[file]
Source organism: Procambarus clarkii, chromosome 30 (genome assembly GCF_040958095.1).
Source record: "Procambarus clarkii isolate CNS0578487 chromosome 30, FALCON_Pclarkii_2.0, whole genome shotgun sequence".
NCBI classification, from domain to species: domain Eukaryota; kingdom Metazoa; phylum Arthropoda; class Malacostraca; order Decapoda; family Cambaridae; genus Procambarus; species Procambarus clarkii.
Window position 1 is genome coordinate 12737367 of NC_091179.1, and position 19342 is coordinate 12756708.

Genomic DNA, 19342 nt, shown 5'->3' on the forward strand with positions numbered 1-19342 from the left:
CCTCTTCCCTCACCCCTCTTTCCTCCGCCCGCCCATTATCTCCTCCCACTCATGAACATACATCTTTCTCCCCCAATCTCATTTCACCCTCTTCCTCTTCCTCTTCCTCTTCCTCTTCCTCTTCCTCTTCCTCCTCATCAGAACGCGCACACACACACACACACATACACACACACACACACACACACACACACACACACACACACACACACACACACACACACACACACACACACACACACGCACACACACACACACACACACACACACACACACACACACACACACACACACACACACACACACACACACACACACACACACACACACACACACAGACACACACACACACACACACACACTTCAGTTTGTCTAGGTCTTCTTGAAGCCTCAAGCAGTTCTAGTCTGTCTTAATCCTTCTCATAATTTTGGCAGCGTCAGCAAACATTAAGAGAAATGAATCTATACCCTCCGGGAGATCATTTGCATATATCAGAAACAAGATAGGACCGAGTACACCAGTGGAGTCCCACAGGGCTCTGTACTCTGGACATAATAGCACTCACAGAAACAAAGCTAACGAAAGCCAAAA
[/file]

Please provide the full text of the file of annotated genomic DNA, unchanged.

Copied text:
Source organism: Procambarus clarkii, chromosome 30 (genome assembly GCF_040958095.1).
Source record: "Procambarus clarkii isolate CNS0578487 chromosome 30, FALCON_Pclarkii_2.0, whole genome shotgun sequence".
NCBI classification, from domain to species: domain Eukaryota; kingdom Metazoa; phylum Arthropoda; class Malacostraca; order Decapoda; family Cambaridae; genus Procambarus; species Procambarus clarkii.
Window position 1 is genome coordinate 12737367 of NC_091179.1, and position 19342 is coordinate 12756708.

Genomic DNA, 19342 nt, shown 5'->3' on the forward strand with positions numbered 1-19342 from the left:
CCTCTTCCCTCACCCCTCTTTCCTCCGCCCGCCCATTATCTCCTCCCACTCATGAACATACATCTTTCTCCCCCAATCTCATTTCACCCTCTTCCTCTTCCTCTTCCTCTTCCTCTTCCTCTTCCTCTTCCTCCTCATCAGAACGCGCACACACACACACACACATACACACACACACACACACACACACACACACACACACACACACACACACACACACACACACACACACACACACACACGCACACACACACACACACACACACACACACACACACACACACACACACACACACACACACACACACACACACACACACACACACACACACACACAGACACACACACACACACACACACACTTCAGTTTGTCTAGGTCTTCTTGAAGCCTCAAGCAGTTCTAGTCTGTCTTAATCCTTCTCATAATTTTGGCAGCGTCAGCAAACATTAAGAGAAATGAATCTATACCCTCCGGGAGATCATTTGCATATATCAGAAACAAGATAGGACCGAGTACACCAGTGGAGTCCCACAGGGCTCTGTACTCTGGACATAATAGCACTCACAGAAACAAAGCTAACGAAAGCCAAAA